Jim was invited down to Franchises Lodge by the RSPB to see what had been bought with his money. On the visit he spotted a neglected tricycle chassis and asked if he could buy it from the RSPB. Within two months he had renovated the chassis and turned it into a cargo carrying bike. It was sold to a young fisherman to carry his gear to fishing spots. The £400 of profit went to buying the trees at Cameroons Cottage and the residual used towards the costs of the Kilner Path.

Three months before died he travelled down to the cottage and took a ride in his off road tramper around the path. Jim spoke of how wonderful it was to have been a small part of the Cameron’s Cottage story and how proud he was that the RSPB had named the path after him.

Jim Kilner was tireless in his fundraising efforts

Jim Kilner was tireless in his fundraising efforts

Winnall Primary School's Day Out

28 July 2023

Sponsorship from the Trust enabled a group of children from Winnall Primary School in Winchester to travel down to Cameron’s Cottage and enjoy a jam-packed day of activities.

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Open Days

We would love you to come and visit Cameron’s Cottage and see for yourself. If you are a school, college, university or an organisation who is thinking of taking a group of young people for a day or overnight stay, please email date you can join us to:




Cameron's Legacy

To celebrate the official opening week at Cameron’s Cottage, we are very proud to share this video which shows the result of many years of collaboration between the Trust and the RSPB.    

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2 Minute Introduction to Cameron's Cottage:
solar powered and low-impact


Cameron’s Cottage offers an immersive outdoor experience for 15 – 25 year olds in a stunning woodland packed full of wildlife, including many rarities.

Whether it’s getting creative through outdoor cooking and wild art, tackling the grittier side of nature with survival skills and conducting research or learning conservation skills, those coming to stay at Cameron’s Cottage will have the experience of a lifetime.

Franchises Lodge is a haven for wildlife, from birds of prey to unusual fungi, orchids and loads more. In this idyllic setting, young people can come together to take part in activities ranging from shelter building to conservation skills, plus much, much more.

The newly refurhbished Cameron's Cottage will be a wonderful base fromm which to be immersed in nature

The fully-equipped kitchen

The living area where many stories will be shared

Bunk room with a view - nature is right on your doorsteps

Outdoor Classroom
Next to Cameron’s Cottage there is an open-sided wooden outdoor classroom which can be booked for day visits from schools.  These day trips will include nature activities provided and led by RSPB.  

The  outdoor classroom will bring the guests closer to nature

"Cameron’s Cottage is completely off-grid with heating and electricity provided by solar power, so it really is the ultimate nature experience"

Beth Markey, RSPB

We are proud of the fact that Cameron’s Cottage is off-grid, relies on solar power and is wildlife friendly. All the timber used to renovate the Cottage has come from the site.  The douglas fir trees needed to be thinned by a third to allow light to reach the ground and to increase biodiversity. Solar panels are located on the study centre and extension roof producing 10KW power per hour with battery storage.Groups can monitor their power use and adapt according to the amount being generated or stored. This is a fantastic learning resource for how we need to think carefully and consider the impacts of how we use resources. A firepit and equipment has been provided to encourage outdoor living.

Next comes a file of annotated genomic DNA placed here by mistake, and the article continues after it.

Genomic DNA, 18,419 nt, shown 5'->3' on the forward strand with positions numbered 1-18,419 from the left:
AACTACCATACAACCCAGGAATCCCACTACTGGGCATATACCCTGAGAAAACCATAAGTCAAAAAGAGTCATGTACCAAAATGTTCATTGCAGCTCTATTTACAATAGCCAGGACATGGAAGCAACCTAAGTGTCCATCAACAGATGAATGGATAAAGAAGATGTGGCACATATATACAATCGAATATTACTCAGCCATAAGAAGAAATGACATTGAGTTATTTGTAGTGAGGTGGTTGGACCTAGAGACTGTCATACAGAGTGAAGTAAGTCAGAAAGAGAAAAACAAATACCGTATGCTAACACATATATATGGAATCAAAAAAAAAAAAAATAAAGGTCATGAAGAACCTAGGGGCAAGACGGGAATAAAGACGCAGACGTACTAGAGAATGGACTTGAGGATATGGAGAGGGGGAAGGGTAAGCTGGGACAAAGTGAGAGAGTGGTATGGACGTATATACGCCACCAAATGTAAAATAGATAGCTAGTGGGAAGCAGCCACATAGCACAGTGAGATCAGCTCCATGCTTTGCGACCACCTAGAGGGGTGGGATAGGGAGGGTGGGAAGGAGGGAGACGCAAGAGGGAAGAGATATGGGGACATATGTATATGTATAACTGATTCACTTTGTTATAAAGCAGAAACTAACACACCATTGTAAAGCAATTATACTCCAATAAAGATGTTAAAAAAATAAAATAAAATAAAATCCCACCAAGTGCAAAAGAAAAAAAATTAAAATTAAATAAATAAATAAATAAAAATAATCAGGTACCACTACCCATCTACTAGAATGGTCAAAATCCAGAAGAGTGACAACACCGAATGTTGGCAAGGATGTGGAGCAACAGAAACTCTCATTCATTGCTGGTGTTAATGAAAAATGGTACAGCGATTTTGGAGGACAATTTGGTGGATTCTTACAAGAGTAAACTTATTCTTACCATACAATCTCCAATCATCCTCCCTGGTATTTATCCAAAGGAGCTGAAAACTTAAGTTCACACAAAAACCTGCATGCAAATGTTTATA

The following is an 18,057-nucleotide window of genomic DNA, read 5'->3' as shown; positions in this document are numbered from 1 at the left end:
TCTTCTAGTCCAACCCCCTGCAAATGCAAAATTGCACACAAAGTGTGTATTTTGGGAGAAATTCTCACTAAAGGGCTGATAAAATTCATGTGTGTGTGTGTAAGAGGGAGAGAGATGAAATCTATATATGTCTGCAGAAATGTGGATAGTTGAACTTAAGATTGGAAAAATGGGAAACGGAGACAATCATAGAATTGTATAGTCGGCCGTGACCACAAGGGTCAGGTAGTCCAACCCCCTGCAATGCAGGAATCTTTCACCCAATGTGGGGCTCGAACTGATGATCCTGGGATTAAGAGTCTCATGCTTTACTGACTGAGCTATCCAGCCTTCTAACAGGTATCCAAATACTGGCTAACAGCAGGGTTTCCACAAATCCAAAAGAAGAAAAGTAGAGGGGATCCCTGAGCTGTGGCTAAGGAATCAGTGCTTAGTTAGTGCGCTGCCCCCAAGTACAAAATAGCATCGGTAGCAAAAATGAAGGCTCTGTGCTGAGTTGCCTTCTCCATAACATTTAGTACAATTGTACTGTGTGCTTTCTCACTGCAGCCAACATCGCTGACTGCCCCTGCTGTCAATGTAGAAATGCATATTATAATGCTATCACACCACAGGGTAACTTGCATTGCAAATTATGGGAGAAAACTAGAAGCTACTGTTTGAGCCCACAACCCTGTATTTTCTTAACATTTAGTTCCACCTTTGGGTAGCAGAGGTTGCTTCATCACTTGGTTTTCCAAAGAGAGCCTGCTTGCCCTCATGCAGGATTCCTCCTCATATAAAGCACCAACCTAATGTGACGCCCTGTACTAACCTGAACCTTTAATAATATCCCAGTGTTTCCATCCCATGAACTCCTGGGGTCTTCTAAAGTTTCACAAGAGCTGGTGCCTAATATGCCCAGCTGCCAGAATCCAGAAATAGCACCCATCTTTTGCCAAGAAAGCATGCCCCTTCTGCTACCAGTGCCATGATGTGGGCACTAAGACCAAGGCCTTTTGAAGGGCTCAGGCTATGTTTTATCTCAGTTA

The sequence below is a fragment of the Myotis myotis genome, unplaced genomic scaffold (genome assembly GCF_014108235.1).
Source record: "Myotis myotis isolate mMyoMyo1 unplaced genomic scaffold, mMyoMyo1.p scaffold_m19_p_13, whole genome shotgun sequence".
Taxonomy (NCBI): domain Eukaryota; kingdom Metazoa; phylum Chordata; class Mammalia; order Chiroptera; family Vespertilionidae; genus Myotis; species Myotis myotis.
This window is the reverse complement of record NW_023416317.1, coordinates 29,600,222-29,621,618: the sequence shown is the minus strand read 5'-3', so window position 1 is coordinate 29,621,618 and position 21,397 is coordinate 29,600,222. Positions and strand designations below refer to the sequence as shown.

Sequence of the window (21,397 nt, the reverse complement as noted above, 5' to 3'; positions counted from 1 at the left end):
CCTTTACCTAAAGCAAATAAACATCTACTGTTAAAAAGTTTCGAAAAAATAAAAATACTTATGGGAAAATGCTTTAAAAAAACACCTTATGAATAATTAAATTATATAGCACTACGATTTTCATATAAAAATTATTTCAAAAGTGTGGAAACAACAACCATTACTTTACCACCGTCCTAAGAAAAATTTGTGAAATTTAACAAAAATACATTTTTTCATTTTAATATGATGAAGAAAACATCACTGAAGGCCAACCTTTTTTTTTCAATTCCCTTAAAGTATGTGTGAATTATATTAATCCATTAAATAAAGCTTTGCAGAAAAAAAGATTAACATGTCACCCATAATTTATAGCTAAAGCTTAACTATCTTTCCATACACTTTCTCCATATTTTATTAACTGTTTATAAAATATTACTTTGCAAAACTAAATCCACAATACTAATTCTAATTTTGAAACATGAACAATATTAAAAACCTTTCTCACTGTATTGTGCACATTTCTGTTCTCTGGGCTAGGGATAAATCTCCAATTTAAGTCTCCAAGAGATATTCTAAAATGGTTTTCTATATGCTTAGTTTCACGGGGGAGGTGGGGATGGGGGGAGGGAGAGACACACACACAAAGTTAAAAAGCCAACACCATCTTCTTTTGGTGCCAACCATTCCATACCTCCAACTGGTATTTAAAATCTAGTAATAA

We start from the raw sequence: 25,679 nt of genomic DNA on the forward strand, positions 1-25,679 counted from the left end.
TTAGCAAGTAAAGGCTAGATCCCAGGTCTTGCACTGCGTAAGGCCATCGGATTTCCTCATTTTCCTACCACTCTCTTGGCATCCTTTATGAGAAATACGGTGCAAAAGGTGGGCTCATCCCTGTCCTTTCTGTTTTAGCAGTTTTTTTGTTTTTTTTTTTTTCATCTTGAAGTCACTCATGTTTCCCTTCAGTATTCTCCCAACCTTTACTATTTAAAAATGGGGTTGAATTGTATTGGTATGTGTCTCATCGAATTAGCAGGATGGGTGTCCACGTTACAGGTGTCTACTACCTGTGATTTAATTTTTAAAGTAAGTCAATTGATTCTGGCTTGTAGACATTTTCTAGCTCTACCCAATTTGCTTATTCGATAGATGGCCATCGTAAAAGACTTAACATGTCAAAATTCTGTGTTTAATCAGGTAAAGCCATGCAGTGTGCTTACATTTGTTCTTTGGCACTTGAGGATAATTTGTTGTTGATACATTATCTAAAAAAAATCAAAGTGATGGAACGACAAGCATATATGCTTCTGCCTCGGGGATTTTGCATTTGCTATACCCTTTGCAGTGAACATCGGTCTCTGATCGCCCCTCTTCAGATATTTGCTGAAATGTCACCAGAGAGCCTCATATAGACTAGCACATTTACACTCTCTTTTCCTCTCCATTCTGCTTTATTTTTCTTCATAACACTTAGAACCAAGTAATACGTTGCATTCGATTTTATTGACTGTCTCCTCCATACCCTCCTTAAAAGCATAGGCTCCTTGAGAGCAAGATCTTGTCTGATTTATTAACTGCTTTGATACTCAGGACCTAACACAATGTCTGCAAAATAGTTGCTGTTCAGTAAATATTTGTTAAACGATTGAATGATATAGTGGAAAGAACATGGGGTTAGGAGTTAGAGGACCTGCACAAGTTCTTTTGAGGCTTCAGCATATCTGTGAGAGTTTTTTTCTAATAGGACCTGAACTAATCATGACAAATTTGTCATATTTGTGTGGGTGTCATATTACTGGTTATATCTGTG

The water is heated by solar heating in the warmer months but switches to solar power for the winter. Inside, all appliances have been planned to have a low energy use. There are wood burners inside the kitchen and study centre to provide additional heat but can also be used to cook indoors and has an additional hob. A heat source pump supports the low carbon heating arrangement by drawing heat from the outside air and transferring to the underfloor heating system to warm the building.

Outside, wildlife friendly features have been built into the design including swift bricks, house martin cups, greater horseshoe bat entrance and bat entrances included in the roof slates. There is an old well which supplies water to outside taps to wash boots, whilst inside the water does come from a mains supply. The property has its own sewage treatment plant to treat sewage safely and with no negative impact on the environment. This is fenced in the garden and will eventually be hidden by a native hedge that will provide a nectar source for butterflies, moths and bees to support the ecosystem.

To find out more about how sustainable and environmentally friendly this Cottage is, please have a listen to Joe Moorhouse, the Architect who worked on the whole renovation project. He explains the care and attention taken to make sure this off-grid Cottage is low-impact as well as being a home for lots of wildlife all around.

The video from Moorhouse Architecture shows the work that went into transforming the derelict cottage


Generous Support

Thank you to Garfield Weston and the National Lottery Heritage fund for their generous support.

Garfield Weston Foundation


Cameron's Cottage

Read all about how we came to be partnering with the RSPB to create this wonderful retreat and learning centre deep in the New Forest.

Read more »

Cameron's Cottage Video

Young Ambassador Amy Hall has produced a great video of Cameron’s Cottage before the work begins. Take a look at this magical place, immersed in nature and nestled in the woodlands of RSPB Franchises Lodge in the New Forest.    

View video »

Birds Eye View

Take an aerial tour around Cameron's Cottage and the surrounding forest: